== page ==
I recently returned from an enjoyable holiday in Japan where I used my mobility scooter. The scooter was a novelty for Japan, which surprised me. It is a country of many innovations but I saw no mobility scooters at all, let alone light easy travelling ones like mine. I caused quite a stir in many places.
The Japanese people were very polite, caring and respectful. Everywhere was clean, neat, tidy and in order. The food was fantastic and I enjoyed many wonderful meals. I also learned some of the Japanese table manners and a little about their culture. There were rules that everyone seemed to follow - lining up, following instructions, wearing uniforms with white gloves, bowing and handling money only from little trays or envelopes. There was no tipping and they were the ones who gave gifts to clients. They wanted to help but sometimes too much; such as at the railway stations.
Six railway attendants to help
The railway system was the most accessible I had ever encountered. However I was not allowed to ride my scooter on the platforms or into the rail carriages. Wheelchairs were allowed but not scooters. The railway staff did not see the scooter as being the equivalent of an electric wheelchair. They did not understand what it was and there were rules.
I had to get into a manual wheelchair at the station entry and have my scooter loaded onto a trolley. At one time, I had six railway attendants looking after me. Three to either wheel me, clear the way or operate the elevators. Then there was one staff member to get and carry a ramp, one to help me in and out of the wheelchair and one to help another attendant lift the scooter off the trolley (it was 25 kilograms).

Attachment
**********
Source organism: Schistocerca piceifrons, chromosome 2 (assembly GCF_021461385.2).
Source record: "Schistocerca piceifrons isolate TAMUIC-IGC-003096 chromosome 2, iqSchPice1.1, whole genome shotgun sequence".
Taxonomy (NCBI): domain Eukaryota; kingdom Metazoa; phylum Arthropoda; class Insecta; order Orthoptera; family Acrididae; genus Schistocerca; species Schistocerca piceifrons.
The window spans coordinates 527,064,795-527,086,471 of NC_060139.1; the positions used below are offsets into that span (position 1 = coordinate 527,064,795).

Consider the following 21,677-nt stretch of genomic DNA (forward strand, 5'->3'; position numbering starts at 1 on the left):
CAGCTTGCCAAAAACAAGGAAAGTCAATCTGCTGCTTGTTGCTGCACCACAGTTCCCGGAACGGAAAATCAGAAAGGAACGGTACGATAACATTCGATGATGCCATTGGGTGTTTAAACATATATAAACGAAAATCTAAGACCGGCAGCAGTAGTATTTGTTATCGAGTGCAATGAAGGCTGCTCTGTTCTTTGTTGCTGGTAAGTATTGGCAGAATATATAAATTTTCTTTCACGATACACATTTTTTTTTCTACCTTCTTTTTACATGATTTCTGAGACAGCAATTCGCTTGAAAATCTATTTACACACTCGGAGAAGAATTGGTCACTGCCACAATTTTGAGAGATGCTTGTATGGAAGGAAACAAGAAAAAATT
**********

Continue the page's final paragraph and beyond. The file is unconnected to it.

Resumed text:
Most of the railway stations were also fully accessible with level paths, ramps and elevators. Most ramps and elevators were well signposted. There was always someone available offering help. It was fantastic but because I was not allowed to ride my scooter we had to book wheelchair assistance. I did sneak quite a few rides at stations and onto trains with my scooter. But once staff members were aware you were going somewhere, there would always be attendants to meet you outside the carriage door when you arrived.
The funniest moment in Japan with my scooter was in of all places, the National Museum of Emerging Science and Innovation in Tokyo. That was the museum where they showed the latest robots. An attendant came up to me and said I could not ride around the museum on my scooter and that I needed to walk. Our Japanese guide explained that I was on the scooter because I had difficulties walking and I was not riding it for fun. The attendant had never seen anything like my scooter before either.
Returning to encourage
"Do you have these problems in Australia? Do people stop you and not know what it is you are on?" our guide asked. "No," I said, "they don't wonder what it is, they just haven’t seen one so small and light and want to know where I bought it”.
Our guide told us that people with mobility problems, especially as they get older, stay at home and do not go out. They do not travel and do not use many mobility aids. A local disability advocate has asked me to return to give a talk on getting out with my scooter. I think I will.